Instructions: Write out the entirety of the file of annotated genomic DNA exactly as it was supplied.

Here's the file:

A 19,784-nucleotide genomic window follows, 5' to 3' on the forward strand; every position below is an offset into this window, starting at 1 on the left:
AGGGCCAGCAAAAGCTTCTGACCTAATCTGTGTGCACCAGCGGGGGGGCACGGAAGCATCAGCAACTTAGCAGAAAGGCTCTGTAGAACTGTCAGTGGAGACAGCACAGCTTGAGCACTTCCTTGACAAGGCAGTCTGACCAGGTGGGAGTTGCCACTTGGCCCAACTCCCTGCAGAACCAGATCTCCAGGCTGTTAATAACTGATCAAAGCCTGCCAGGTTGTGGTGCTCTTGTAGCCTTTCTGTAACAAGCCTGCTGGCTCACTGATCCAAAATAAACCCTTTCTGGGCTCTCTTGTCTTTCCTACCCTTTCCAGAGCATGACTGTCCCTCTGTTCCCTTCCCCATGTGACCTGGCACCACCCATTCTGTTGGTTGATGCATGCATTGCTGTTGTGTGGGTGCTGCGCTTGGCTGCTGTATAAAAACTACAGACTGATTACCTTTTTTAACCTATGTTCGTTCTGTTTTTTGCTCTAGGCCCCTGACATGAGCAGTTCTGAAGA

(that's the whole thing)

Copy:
A 19,784-nucleotide genomic window follows, 5' to 3' on the forward strand; every position below is an offset into this window, starting at 1 on the left:
AGGGCCAGCAAAAGCTTCTGACCTAATCTGTGTGCACCAGCGGGGGGGCACGGAAGCATCAGCAACTTAGCAGAAAGGCTCTGTAGAACTGTCAGTGGAGACAGCACAGCTTGAGCACTTCCTTGACAAGGCAGTCTGACCAGGTGGGAGTTGCCACTTGGCCCAACTCCCTGCAGAACCAGATCTCCAGGCTGTTAATAACTGATCAAAGCCTGCCAGGTTGTGGTGCTCTTGTAGCCTTTCTGTAACAAGCCTGCTGGCTCACTGATCCAAAATAAACCCTTTCTGGGCTCTCTTGTCTTTCCTACCCTTTCCAGAGCATGACTGTCCCTCTGTTCCCTTCCCCATGTGACCTGGCACCACCCATTCTGTTGGTTGATGCATGCATTGCTGTTGTGTGGGTGCTGCGCTTGGCTGCTGTATAAAAACTACAGACTGATTACCTTTTTTAACCTATGTTCGTTCTGTTTTTTGCTCTAGGCCCCTGACATGAGCAGTTCTGAAGA